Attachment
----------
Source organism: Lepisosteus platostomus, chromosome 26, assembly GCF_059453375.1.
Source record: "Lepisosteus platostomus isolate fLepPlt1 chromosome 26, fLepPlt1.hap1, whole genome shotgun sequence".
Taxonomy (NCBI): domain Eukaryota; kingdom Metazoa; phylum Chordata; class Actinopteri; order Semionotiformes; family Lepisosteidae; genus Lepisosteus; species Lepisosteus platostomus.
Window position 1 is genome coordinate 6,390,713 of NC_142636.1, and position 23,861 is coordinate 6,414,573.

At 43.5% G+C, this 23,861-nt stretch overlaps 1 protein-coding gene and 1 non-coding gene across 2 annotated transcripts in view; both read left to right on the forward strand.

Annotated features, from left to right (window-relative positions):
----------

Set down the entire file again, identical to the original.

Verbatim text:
Source organism: Lepisosteus platostomus, chromosome 26, assembly GCF_059453375.1.
Source record: "Lepisosteus platostomus isolate fLepPlt1 chromosome 26, fLepPlt1.hap1, whole genome shotgun sequence".
Taxonomy (NCBI): domain Eukaryota; kingdom Metazoa; phylum Chordata; class Actinopteri; order Semionotiformes; family Lepisosteidae; genus Lepisosteus; species Lepisosteus platostomus.
Window position 1 is genome coordinate 6,390,713 of NC_142636.1, and position 23,861 is coordinate 6,414,573.

At 43.5% G+C, this 23,861-nt stretch overlaps 1 protein-coding gene and 1 non-coding gene across 2 annotated transcripts in view; both read left to right on the forward strand.

Annotated features, from left to right (window-relative positions):